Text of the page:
Mahurangi Matters, 23 May 2022 – Readers Letters

Transport planning lacking

No surprises in the proposed traffic plan (MM May 9). In the Auckland Council’s anxiety to cram as many people as possible into Warkworth (who knows why), the focus is on getting as many vehicles onto the roads as possible, ignoring global warming and with absolutely no regard for the impacts on satellite settlements. No proposed link to the rail. Everything focused on the motorway.

If I was a resident of Snells Beach, I would be furious with the awful treatment meted out by two consecutive councils. Absolutely no attempt to provide an alternative route off the peninsula (another Whangaparaoa?). Warkworth is happy to pour its sewage into Snells Beach and then to its beaches and to continue sub-standard maintenance on Sandspit Road, but not provide it with adequate access to the routes south. Instead, they offer a weird solution to drive north using time and fuel in order to get to a safe alternative route south.

In the 1990s, we had a proposal on the table for a link road from the Snells town centre over a bridge to McKinney Road, which would have been a major part of a Warkworth ring road, giving easy access to Warkworth and south. This was quickly killed off by the following Council under pressure from Warkworth business, just as they removed the planned supermarket which had been approved as part of the Warehouse development.

Then to Matakana and beyond – no provision for infrastructure in spite of happily encouraging growth.

Anyone from here or Snells wanting to do business in Warkworth will still use Hill Street, as the alternative link road is once again focused on the motorway. No alternative routes for those having no choice but to go through Matakana.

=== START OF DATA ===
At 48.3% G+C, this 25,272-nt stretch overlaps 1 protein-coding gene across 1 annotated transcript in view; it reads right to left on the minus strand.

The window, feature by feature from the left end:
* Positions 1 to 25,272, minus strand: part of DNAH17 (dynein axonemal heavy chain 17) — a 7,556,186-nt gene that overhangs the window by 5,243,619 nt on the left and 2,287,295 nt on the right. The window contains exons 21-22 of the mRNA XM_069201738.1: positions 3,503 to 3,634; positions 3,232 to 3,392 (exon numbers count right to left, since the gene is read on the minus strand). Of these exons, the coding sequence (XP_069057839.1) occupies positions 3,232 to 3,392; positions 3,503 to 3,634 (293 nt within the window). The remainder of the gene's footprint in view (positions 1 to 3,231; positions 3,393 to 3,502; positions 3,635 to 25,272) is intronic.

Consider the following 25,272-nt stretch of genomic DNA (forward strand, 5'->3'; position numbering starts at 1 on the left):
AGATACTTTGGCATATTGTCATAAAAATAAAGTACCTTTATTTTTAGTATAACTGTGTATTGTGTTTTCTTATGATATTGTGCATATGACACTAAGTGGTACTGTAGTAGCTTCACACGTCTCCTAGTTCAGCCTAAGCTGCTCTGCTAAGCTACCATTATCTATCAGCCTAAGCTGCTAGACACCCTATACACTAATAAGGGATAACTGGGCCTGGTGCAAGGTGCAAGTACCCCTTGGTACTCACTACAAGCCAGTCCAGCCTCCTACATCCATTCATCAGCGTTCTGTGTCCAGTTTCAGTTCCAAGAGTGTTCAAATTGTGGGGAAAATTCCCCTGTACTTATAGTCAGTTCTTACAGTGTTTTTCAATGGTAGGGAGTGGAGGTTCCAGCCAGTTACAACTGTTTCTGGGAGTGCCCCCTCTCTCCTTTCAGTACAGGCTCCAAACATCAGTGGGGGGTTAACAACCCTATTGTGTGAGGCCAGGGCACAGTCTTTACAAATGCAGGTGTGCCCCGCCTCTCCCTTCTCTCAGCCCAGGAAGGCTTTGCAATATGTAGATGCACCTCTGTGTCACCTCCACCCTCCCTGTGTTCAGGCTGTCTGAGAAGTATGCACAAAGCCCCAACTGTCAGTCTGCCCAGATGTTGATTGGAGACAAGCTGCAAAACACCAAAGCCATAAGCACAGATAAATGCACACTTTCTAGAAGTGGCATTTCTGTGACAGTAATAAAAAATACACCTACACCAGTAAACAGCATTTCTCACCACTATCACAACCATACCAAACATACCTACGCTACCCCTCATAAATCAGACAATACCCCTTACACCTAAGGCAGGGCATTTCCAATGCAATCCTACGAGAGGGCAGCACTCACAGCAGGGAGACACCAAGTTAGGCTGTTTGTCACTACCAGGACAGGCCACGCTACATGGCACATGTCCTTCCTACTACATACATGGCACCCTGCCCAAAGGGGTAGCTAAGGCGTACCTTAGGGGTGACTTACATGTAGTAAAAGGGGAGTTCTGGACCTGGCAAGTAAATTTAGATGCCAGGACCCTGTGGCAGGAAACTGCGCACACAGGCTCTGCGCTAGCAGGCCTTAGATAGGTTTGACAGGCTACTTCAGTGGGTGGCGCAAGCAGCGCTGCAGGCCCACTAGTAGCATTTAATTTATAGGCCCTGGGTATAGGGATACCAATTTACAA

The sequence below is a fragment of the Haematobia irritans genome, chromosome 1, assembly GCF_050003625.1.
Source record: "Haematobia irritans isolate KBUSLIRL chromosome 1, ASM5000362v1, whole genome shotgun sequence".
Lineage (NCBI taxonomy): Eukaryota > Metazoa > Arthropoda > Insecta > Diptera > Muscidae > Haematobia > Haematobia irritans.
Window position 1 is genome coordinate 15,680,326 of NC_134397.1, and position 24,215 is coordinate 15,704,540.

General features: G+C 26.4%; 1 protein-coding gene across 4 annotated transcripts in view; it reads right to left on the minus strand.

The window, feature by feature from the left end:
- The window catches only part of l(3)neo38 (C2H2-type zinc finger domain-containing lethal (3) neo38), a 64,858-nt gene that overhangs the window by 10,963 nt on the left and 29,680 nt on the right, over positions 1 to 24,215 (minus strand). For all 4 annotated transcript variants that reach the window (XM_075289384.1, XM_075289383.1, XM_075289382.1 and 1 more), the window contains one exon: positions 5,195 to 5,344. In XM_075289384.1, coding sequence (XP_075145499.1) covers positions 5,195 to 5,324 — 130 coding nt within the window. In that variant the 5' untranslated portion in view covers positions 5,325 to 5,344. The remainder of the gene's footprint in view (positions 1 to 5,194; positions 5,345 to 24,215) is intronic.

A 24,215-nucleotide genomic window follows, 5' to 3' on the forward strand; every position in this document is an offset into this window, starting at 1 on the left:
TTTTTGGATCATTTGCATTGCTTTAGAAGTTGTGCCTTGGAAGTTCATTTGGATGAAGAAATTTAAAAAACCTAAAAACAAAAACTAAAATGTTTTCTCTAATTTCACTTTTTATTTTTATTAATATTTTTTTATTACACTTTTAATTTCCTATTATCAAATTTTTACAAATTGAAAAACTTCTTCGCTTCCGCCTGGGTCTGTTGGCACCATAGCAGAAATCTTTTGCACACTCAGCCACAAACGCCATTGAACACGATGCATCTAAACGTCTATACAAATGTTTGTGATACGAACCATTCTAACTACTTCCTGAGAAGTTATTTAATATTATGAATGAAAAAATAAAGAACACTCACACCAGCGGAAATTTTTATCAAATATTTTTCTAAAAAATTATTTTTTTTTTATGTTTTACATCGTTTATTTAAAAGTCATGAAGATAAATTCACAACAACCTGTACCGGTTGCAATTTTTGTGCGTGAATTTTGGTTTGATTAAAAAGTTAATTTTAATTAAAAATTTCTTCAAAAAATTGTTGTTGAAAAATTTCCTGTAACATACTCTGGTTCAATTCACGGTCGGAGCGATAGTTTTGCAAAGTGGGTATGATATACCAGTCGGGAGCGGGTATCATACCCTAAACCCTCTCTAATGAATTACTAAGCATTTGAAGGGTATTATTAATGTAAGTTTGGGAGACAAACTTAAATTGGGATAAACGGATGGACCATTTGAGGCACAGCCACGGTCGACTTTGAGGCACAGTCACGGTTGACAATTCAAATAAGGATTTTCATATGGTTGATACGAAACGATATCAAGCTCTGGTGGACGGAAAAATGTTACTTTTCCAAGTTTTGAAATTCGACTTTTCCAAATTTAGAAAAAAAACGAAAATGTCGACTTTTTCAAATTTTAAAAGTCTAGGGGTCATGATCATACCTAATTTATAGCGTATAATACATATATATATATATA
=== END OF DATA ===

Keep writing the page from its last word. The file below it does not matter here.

Maybe your planners should try getting through Matakana on a busy week. If AT hasn’t the courage to plan for the whole Warkworth outer areas, then this current plan is doomed to failure and will need significant change. You cannot make plans for the trunk of the tree without considering its branches.

Elizabeth Foster, Whangateau

Extravagant Supercity spending

I write in regards to your front page article (MM Apr 25) regarding the two new public toilets for Omaha and Wellsford, and the extravagant spending on these.

The Wellsford – five toilets costing $1,134,200; and Omaha – seven toilets costing $1,242,500. Yes, I know there are associated costs in setting these up, but not that much!

I know of a brand new four-bedroom with double garage house on Matakana Road verging on mansion status, costing about $1.2 million to build and another rural three-bedroom house that cost $800,000 to build.

How could these two toilet blocks cost this much and where does Auckland Supercity get their costing from? Could it be these are made in London and shipped out here? No, apparently these are made in Gisborne and cost around $250,000 each, which is expensive for what they are.

I know of local building contractors who would be more than happy to build these out of solid, durable materials that would last many more years than these prefabricated toilets and at a fraction of these Auckland Supercity prices.